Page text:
Evasion of the complement system by microorganisms is an essential event in the establishment of infection. In the case of Trypanosoma cruzi, the causative agent of Chagas disease, resistance to complement-mediated lysis is a developmentally regulated characteristic. Infectious trypomastigotes are resistant to complement-mediated lysis in the absence of immune antibodies, whereas the insect forms (epimastigotes) are sensitive to lysis via the alternative complement pathway. We have purified a developmentally regulated, trypomastigote glycoprotein, gp160, and shown that it has complement regulatory activity. The T. cruzi gp160 restricts complement activation by binding the complement component C3b and inhibiting C3 convertase formation. The protein is anchored in the parasite membrane via a glycosyl phosphatidylinositol linkage, similar to the human complement regulatory protein, decay-accelerating factor. Using anti-gp160 antibodies we have isolated a bacteriophage lgt11 clone expressing a portion of the gp160 gene that shares significant DNA sequence homology with the human DAF gene. These results provide functional, biochemical, and genetic evidence that the T. cruzi gp160 is a member of the C3/C4 binding family of complement regulatory proteins, and that gp160 may provide the infectious trypomastigotes with a means of evading the destructive effects of complement.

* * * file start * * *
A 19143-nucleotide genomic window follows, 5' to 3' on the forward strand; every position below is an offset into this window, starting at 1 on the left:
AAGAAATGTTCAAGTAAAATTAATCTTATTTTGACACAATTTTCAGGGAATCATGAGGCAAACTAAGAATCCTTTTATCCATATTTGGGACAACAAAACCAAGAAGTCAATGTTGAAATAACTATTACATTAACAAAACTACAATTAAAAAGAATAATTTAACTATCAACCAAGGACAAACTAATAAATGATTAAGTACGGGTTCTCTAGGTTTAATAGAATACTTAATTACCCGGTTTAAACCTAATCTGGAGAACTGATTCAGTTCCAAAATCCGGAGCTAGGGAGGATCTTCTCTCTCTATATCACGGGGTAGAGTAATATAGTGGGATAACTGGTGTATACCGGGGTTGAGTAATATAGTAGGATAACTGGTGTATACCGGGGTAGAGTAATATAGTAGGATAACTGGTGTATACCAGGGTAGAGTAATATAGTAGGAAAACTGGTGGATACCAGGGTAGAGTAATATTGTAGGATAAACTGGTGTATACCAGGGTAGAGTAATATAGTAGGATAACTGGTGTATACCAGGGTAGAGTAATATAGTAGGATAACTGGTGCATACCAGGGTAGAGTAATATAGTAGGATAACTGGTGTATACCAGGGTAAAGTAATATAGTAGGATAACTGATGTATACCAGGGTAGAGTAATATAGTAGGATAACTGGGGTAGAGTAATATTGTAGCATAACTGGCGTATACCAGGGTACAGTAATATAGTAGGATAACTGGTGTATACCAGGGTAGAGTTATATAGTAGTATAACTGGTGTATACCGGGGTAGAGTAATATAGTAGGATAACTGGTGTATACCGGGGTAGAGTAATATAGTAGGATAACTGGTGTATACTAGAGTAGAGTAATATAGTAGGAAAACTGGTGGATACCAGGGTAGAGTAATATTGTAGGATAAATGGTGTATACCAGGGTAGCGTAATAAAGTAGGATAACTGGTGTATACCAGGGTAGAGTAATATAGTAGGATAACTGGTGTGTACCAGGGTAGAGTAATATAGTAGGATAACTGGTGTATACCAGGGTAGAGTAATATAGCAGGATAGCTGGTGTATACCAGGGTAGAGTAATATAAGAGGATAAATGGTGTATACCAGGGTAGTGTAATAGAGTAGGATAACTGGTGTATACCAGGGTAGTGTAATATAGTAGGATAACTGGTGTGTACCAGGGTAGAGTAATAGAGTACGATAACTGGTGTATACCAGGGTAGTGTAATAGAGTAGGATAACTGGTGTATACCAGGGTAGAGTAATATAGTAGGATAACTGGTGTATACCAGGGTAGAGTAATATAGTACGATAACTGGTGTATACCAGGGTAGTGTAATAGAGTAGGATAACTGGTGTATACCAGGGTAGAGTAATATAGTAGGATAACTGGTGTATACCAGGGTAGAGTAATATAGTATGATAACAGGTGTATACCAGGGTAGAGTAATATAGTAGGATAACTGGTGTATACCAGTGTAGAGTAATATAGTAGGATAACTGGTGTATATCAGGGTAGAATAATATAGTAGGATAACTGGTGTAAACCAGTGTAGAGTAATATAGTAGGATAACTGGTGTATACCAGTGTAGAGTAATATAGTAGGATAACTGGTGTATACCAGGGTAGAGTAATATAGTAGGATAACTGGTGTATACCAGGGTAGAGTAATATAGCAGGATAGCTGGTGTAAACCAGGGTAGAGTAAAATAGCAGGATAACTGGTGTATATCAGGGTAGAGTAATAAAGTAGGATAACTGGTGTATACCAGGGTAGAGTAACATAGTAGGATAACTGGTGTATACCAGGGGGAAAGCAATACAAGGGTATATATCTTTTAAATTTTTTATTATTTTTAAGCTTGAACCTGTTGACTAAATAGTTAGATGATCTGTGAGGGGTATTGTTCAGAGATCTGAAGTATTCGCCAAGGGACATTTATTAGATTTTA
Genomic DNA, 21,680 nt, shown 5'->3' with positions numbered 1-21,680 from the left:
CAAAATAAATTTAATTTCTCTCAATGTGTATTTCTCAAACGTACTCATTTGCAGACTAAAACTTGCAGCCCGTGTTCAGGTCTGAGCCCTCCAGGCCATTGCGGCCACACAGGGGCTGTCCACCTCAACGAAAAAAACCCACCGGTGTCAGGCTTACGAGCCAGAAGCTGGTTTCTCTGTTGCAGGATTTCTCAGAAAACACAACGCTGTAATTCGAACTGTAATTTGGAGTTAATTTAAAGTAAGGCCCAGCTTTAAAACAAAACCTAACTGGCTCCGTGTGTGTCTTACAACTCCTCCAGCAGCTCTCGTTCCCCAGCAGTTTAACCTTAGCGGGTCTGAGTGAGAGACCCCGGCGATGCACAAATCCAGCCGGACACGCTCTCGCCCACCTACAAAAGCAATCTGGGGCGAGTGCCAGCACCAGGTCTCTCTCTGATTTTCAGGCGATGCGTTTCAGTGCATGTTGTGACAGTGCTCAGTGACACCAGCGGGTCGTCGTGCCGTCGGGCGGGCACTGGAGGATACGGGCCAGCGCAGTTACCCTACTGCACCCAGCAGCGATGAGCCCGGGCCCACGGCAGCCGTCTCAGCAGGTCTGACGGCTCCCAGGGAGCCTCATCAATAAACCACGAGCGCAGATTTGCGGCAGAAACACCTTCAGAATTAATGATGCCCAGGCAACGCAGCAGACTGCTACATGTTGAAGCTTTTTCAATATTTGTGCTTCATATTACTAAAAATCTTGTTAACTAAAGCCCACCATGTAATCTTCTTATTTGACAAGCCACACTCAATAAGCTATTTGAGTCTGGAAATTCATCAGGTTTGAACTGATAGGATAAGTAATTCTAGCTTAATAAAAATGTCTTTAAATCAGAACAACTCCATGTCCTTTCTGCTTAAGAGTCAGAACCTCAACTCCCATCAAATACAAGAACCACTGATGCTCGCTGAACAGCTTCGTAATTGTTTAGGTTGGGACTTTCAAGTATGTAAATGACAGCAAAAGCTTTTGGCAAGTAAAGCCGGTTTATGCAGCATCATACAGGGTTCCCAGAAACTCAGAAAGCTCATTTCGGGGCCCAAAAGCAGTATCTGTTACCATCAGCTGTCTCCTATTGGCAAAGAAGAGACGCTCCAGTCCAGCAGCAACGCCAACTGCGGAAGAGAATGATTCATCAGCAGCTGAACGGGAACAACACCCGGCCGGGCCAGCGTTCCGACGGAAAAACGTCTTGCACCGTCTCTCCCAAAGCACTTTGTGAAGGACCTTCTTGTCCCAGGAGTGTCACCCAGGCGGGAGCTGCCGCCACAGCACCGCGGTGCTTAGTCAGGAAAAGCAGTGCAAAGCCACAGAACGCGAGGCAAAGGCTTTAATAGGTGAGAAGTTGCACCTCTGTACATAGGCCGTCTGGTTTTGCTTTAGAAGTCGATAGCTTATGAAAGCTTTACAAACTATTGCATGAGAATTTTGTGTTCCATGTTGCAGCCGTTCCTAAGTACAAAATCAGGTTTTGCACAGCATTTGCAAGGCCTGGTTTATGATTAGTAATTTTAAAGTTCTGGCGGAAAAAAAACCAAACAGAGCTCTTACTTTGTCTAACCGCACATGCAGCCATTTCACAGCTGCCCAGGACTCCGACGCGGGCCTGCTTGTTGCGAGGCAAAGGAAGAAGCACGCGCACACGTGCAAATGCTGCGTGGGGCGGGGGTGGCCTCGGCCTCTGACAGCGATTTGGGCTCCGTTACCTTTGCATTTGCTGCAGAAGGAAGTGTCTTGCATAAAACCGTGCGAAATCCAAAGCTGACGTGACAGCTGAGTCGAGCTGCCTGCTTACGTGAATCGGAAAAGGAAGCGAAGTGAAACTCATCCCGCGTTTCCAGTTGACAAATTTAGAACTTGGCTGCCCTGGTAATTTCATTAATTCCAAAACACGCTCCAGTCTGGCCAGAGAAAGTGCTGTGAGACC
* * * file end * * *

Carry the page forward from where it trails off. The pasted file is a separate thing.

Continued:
|Original language||English (US)|
|Number of pages||8|
|Journal||Journal of Immunology|
|State||Published - 1991|
ASJC Scopus subject areas
- Immunology and Allergy